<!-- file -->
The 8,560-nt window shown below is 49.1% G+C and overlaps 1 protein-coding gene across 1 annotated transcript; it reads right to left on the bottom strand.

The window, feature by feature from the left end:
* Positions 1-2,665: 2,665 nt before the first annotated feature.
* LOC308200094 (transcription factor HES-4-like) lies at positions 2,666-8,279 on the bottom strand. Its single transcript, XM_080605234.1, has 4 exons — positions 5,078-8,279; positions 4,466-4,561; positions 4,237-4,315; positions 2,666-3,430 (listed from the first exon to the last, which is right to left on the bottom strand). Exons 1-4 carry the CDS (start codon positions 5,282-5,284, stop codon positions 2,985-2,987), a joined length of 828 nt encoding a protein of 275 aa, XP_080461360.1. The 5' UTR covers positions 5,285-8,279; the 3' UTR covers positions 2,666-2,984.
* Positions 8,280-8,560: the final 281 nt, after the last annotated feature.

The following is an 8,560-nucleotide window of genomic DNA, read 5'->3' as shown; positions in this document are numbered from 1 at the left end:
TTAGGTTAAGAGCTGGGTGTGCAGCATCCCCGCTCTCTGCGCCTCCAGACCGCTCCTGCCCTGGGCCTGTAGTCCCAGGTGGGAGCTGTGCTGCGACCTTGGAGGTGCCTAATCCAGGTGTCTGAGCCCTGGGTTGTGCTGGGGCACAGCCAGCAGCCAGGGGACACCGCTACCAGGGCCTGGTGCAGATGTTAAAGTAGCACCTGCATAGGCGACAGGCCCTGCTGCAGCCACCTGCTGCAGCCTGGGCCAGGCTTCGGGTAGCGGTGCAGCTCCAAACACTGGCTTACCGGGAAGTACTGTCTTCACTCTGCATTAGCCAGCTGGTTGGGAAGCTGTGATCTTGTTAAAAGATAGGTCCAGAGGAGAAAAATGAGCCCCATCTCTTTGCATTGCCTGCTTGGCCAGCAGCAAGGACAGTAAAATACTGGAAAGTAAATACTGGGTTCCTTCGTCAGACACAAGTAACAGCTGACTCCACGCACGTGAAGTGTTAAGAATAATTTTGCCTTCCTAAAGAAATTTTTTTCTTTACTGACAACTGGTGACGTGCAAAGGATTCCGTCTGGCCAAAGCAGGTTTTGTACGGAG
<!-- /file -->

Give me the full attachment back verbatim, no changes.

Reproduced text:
The 8,560-nt window shown below is 49.1% G+C and overlaps 1 protein-coding gene across 1 annotated transcript; it reads right to left on the bottom strand.

The window, feature by feature from the left end:
* Positions 1-2,665: 2,665 nt before the first annotated feature.
* LOC308200094 (transcription factor HES-4-like) lies at positions 2,666-8,279 on the bottom strand. Its single transcript, XM_080605234.1, has 4 exons — positions 5,078-8,279; positions 4,466-4,561; positions 4,237-4,315; positions 2,666-3,430 (listed from the first exon to the last, which is right to left on the bottom strand). Exons 1-4 carry the CDS (start codon positions 5,282-5,284, stop codon positions 2,985-2,987), a joined length of 828 nt encoding a protein of 275 aa, XP_080461360.1. The 5' UTR covers positions 5,285-8,279; the 3' UTR covers positions 2,666-2,984.
* Positions 8,280-8,560: the final 281 nt, after the last annotated feature.

The following is an 8,560-nucleotide window of genomic DNA, read 5'->3' as shown; positions in this document are numbered from 1 at the left end:
TTAGGTTAAGAGCTGGGTGTGCAGCATCCCCGCTCTCTGCGCCTCCAGACCGCTCCTGCCCTGGGCCTGTAGTCCCAGGTGGGAGCTGTGCTGCGACCTTGGAGGTGCCTAATCCAGGTGTCTGAGCCCTGGGTTGTGCTGGGGCACAGCCAGCAGCCAGGGGACACCGCTACCAGGGCCTGGTGCAGATGTTAAAGTAGCACCTGCATAGGCGACAGGCCCTGCTGCAGCCACCTGCTGCAGCCTGGGCCAGGCTTCGGGTAGCGGTGCAGCTCCAAACACTGGCTTACCGGGAAGTACTGTCTTCACTCTGCATTAGCCAGCTGGTTGGGAAGCTGTGATCTTGTTAAAAGATAGGTCCAGAGGAGAAAAATGAGCCCCATCTCTTTGCATTGCCTGCTTGGCCAGCAGCAAGGACAGTAAAATACTGGAAAGTAAATACTGGGTTCCTTCGTCAGACACAAGTAACAGCTGACTCCACGCACGTGAAGTGTTAAGAATAATTTTGCCTTCCTAAAGAAATTTTTTTCTTTACTGACAACTGGTGACGTGCAAAGGATTCCGTCTGGCCAAAGCAGGTTTTGTACGGAG